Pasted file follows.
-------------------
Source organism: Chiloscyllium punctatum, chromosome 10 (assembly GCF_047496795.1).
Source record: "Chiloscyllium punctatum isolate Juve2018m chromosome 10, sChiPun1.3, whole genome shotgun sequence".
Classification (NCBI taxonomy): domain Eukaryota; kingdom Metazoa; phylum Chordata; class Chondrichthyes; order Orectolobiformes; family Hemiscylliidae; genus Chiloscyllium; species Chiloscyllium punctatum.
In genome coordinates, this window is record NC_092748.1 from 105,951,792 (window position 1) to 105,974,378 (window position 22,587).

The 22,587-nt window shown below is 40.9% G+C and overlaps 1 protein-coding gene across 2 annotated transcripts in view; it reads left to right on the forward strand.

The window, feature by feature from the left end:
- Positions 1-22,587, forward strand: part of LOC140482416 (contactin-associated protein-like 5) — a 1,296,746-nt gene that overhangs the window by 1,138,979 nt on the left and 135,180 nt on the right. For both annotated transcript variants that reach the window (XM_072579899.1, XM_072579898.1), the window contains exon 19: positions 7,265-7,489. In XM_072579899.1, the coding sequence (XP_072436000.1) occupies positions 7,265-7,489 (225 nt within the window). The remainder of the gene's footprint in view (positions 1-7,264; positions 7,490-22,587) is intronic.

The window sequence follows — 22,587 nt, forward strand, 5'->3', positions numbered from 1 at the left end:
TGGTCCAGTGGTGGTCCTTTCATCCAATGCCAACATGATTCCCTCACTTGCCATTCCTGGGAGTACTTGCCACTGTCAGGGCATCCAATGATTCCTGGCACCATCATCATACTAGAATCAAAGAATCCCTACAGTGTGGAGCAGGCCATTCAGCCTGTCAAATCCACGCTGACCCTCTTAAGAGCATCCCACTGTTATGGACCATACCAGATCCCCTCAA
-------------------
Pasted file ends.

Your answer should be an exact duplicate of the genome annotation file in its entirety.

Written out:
Source organism: Chiloscyllium punctatum, chromosome 10 (assembly GCF_047496795.1).
Source record: "Chiloscyllium punctatum isolate Juve2018m chromosome 10, sChiPun1.3, whole genome shotgun sequence".
Classification (NCBI taxonomy): domain Eukaryota; kingdom Metazoa; phylum Chordata; class Chondrichthyes; order Orectolobiformes; family Hemiscylliidae; genus Chiloscyllium; species Chiloscyllium punctatum.
In genome coordinates, this window is record NC_092748.1 from 105,951,792 (window position 1) to 105,974,378 (window position 22,587).

The 22,587-nt window shown below is 40.9% G+C and overlaps 1 protein-coding gene across 2 annotated transcripts in view; it reads left to right on the forward strand.

The window, feature by feature from the left end:
- Positions 1-22,587, forward strand: part of LOC140482416 (contactin-associated protein-like 5) — a 1,296,746-nt gene that overhangs the window by 1,138,979 nt on the left and 135,180 nt on the right. For both annotated transcript variants that reach the window (XM_072579899.1, XM_072579898.1), the window contains exon 19: positions 7,265-7,489. In XM_072579899.1, the coding sequence (XP_072436000.1) occupies positions 7,265-7,489 (225 nt within the window). The remainder of the gene's footprint in view (positions 1-7,264; positions 7,490-22,587) is intronic.

The window sequence follows — 22,587 nt, forward strand, 5'->3', positions numbered from 1 at the left end:
TGGTCCAGTGGTGGTCCTTTCATCCAATGCCAACATGATTCCCTCACTTGCCATTCCTGGGAGTACTTGCCACTGTCAGGGCATCCAATGATTCCTGGCACCATCATCATACTAGAATCAAAGAATCCCTACAGTGTGGAGCAGGCCATTCAGCCTGTCAAATCCACGCTGACCCTCTTAAGAGCATCCCACTGTTATGGACCATACCAGATCCCCTCAA